We report on the first simultaneous in situ and remote measurements of subvisible cirrus in the uppermost tropical troposphere. The observed cirrus, called UTTCs (ultrathin tropical tropopause clouds), are the geometrically (200-300 m) and optically (τ ≈ 10-4) thinnest large-scale clouds ever sampled (≈105 km2). UTTCs consist of only a few ice particles per liter with mean radius ≈5 μm, containing only 1-5 % of the total water. Yet, brief adiabatic cooling events only 1-2 K below mean ambient temperature destabilize UTTCs, leading to large sedimenting particles (r ≈ 25 μm). Due to their extreme altitude above 17 km and low particle number density, UTTCs may efficiently dehydrate air during its last encounter with the ice phase before entering the stratosphere.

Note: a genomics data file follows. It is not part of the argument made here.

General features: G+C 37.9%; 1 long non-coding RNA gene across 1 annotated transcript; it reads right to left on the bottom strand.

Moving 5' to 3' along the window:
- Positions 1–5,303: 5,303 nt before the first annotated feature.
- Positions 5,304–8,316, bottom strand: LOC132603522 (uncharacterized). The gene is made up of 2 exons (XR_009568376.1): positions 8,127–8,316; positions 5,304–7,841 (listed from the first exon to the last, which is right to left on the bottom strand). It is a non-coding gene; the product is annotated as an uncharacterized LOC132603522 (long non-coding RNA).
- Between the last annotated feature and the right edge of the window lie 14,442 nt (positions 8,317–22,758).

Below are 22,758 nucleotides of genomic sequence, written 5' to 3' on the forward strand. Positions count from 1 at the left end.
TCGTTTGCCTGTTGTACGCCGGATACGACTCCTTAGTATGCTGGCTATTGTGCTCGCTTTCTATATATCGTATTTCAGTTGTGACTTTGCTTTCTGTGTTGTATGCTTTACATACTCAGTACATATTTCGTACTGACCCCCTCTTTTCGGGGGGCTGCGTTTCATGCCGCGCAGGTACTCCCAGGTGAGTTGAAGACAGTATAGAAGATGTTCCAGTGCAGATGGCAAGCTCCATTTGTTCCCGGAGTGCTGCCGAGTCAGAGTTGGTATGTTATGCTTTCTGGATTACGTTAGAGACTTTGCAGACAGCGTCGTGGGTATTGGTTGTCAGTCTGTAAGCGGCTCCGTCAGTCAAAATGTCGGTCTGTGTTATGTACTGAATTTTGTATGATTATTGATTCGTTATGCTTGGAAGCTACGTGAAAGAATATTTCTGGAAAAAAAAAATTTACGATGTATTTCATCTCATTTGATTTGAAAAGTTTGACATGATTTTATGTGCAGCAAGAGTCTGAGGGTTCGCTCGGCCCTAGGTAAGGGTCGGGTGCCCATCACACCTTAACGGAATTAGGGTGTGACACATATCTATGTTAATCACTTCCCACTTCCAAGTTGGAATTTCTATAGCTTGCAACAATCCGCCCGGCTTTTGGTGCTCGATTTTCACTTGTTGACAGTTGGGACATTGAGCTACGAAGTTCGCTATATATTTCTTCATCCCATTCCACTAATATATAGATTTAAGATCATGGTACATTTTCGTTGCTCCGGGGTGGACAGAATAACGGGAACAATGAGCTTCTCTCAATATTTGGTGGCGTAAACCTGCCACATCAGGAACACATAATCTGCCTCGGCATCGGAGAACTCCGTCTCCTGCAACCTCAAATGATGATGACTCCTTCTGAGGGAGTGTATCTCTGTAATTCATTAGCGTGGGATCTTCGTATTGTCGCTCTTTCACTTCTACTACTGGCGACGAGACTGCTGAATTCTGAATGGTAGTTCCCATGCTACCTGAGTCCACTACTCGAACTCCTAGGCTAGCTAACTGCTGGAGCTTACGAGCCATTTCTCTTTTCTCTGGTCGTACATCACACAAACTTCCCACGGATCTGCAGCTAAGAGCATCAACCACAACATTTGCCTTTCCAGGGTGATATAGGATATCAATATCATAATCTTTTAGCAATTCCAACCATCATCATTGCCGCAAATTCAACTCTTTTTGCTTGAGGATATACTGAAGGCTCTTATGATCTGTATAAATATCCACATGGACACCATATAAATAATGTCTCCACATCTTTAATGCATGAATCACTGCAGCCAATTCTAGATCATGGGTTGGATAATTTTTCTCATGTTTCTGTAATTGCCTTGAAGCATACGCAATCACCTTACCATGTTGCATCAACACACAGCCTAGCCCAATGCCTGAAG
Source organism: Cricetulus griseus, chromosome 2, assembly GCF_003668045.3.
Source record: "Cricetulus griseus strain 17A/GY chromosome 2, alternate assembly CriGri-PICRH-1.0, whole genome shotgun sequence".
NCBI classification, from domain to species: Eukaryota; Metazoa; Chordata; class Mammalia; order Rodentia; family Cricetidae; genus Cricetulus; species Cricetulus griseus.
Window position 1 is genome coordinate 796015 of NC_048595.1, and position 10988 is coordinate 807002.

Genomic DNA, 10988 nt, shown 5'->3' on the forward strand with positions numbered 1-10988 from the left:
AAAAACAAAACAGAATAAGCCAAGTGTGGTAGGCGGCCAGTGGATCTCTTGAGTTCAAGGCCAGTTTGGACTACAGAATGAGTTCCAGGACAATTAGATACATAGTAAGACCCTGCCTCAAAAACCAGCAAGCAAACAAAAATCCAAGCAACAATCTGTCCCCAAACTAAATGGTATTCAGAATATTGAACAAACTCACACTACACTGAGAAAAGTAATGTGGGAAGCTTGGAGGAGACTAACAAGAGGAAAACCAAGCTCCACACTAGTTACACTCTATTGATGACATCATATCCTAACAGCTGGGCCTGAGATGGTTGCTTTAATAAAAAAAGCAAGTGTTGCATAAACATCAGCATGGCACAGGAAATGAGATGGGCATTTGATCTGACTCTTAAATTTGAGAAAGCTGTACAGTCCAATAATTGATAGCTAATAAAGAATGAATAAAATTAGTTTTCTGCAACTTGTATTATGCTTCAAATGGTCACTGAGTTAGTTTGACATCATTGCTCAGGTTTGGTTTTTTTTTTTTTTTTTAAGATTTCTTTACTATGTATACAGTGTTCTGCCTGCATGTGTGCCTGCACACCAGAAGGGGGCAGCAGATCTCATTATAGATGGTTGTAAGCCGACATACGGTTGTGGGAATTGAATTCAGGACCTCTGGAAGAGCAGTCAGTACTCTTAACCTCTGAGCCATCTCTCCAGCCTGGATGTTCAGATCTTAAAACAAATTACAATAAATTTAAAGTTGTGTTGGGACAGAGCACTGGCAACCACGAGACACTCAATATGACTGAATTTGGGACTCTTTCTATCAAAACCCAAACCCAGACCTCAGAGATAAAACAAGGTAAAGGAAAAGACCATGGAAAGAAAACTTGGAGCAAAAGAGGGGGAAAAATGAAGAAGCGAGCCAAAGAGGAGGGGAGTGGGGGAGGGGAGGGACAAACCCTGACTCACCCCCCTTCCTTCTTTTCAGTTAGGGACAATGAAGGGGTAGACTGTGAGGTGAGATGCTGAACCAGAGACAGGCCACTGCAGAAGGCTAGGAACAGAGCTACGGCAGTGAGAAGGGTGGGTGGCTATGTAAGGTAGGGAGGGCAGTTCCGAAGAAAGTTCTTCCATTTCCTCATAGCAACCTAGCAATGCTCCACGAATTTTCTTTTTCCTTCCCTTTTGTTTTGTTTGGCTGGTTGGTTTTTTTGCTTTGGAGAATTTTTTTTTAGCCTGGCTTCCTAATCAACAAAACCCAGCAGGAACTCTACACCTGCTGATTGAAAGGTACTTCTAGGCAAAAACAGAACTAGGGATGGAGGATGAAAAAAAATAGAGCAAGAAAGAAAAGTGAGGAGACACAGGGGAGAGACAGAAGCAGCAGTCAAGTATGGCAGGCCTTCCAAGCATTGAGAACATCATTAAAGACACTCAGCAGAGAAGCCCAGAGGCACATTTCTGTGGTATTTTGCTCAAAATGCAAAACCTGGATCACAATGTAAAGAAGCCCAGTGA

|Original language||English (US)|
|Pages (from-to)||11-1 - 11-4|
|Journal||Geophysical Research Letters|
|State||Published - Jun 1 2003|
All Science Journal Classification (ASJC) codes
- Earth and Planetary Sciences(all)